All told, commercial casinos provided $7.6 billion in tax revenue for the 22 states that operated them last year, including casinos at racetracks, on riverboats or at Las Vegas-style venues. That marked an increase of 3 percent from the previous year, the AGA said. It was also more than three times the $2.5 billion the industry provided in taxes to states and localities in 1998.
The AGA reported that Florida and Oklahoma saw the largest increases in gaming taxes last year, while New Jersey, dependent on casinos in Atlantic City, saw the biggest decrease, losing 12 percent, largely because neighboring Pennsylvania and Delaware added their own table games in 2010.
"Atlantic City got hit by bad luck," says Frank J. Fahrenkopf Jr., president of AGA. On top of the added competition from neighboring states, Fahrenkopf said the recession and global credit crisis struck just as the city was preparing a wave of new development projects that never got off the ground. One of the projects, the $2.8 billion Revel casino, is now set to open next summer, aided by a package of laws Governor Chris Christie signed in February, aimed at revitalizing Atlantic City. Among the provisions were $260 million in tax credits.
The tax figures don't just reflect differences in rates or types of gambling. They reflect an increasing supply of product. Casino games are essentially a coast-to-coast enterprise now. High rollers once had to venture to the desert in Nevada or the beach in Atlantic City to find legalized roulette, slot machines or blackjack. Now the establishments in those places are competing with some 670 other commercial and tribal casinos that stretch from the Mississippi River to the mountains of Colorado and even downtown Philadelphia. All but two states — Hawaii and Utah — rely on some form of gambling, including lotteries, to help pay for schools, health care and other basic services.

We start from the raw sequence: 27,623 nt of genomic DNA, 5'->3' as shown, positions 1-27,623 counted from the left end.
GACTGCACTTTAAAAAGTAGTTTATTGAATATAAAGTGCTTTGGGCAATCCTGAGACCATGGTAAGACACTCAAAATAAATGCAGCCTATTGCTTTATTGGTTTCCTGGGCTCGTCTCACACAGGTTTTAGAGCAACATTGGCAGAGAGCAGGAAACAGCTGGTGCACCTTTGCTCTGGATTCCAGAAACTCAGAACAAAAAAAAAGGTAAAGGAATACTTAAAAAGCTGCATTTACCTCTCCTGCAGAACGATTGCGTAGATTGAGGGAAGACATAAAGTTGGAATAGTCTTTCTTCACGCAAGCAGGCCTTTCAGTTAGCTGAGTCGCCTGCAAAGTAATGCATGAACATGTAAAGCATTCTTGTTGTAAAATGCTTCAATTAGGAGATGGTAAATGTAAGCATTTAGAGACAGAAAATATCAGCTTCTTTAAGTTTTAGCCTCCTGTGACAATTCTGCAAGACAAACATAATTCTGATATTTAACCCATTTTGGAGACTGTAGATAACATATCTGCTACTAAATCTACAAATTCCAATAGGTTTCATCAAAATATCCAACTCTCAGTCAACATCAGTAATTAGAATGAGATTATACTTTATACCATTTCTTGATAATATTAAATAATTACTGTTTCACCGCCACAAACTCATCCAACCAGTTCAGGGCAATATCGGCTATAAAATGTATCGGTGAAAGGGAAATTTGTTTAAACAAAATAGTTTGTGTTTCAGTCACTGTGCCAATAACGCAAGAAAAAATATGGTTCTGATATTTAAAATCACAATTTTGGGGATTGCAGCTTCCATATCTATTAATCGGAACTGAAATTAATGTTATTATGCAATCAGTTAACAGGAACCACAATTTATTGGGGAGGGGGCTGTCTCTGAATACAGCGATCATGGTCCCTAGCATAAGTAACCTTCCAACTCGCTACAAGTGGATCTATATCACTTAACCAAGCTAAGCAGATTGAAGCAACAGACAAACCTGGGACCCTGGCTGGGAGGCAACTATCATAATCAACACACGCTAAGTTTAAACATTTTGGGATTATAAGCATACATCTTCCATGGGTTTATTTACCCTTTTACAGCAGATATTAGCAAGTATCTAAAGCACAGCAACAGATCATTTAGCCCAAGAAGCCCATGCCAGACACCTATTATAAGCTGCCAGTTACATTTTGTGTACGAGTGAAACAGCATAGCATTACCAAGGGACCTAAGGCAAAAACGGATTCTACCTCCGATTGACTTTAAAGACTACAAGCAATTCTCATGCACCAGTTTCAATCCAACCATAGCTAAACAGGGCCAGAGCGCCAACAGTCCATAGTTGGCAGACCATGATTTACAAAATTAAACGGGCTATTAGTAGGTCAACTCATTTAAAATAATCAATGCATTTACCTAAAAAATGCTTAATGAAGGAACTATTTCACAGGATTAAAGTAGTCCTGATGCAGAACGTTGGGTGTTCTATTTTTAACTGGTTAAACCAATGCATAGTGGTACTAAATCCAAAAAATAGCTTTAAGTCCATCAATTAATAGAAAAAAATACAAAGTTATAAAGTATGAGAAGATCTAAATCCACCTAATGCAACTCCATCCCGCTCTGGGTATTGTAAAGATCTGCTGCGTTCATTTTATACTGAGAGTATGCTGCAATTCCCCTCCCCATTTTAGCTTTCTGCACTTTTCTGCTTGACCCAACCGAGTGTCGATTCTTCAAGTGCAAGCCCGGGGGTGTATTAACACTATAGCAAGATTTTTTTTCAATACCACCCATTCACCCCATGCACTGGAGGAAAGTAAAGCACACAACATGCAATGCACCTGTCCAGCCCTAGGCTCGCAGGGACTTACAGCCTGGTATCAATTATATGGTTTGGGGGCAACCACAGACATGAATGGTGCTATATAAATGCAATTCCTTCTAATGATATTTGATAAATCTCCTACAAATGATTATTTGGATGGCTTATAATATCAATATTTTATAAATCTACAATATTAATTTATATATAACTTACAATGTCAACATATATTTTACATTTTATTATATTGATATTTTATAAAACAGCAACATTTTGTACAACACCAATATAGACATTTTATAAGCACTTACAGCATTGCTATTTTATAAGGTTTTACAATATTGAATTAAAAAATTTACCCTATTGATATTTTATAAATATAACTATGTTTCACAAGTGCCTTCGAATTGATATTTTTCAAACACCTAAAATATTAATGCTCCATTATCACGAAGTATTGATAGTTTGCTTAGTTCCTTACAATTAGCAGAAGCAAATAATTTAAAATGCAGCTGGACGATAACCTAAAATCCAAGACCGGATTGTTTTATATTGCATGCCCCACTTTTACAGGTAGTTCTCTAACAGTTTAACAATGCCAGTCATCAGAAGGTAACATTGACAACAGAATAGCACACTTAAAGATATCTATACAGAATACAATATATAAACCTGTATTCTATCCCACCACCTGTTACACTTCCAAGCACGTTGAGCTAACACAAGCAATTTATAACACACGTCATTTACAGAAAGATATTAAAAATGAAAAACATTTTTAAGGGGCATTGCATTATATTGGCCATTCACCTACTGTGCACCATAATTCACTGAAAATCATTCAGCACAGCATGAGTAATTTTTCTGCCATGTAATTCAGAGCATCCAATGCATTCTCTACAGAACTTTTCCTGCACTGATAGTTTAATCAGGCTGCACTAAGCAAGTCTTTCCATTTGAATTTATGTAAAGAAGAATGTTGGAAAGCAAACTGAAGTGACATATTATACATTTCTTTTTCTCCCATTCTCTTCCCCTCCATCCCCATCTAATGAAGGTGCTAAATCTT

Of all the varieties of gambling, lotteries actually provide states with the most revenue. States made nearly $18 billion in profits on the $59 billion in lottery tickets they sold in 2010, according to the North American Association of State and Provincial Lotteries. The AGA study did not include lotteries; it focused solely on casinos.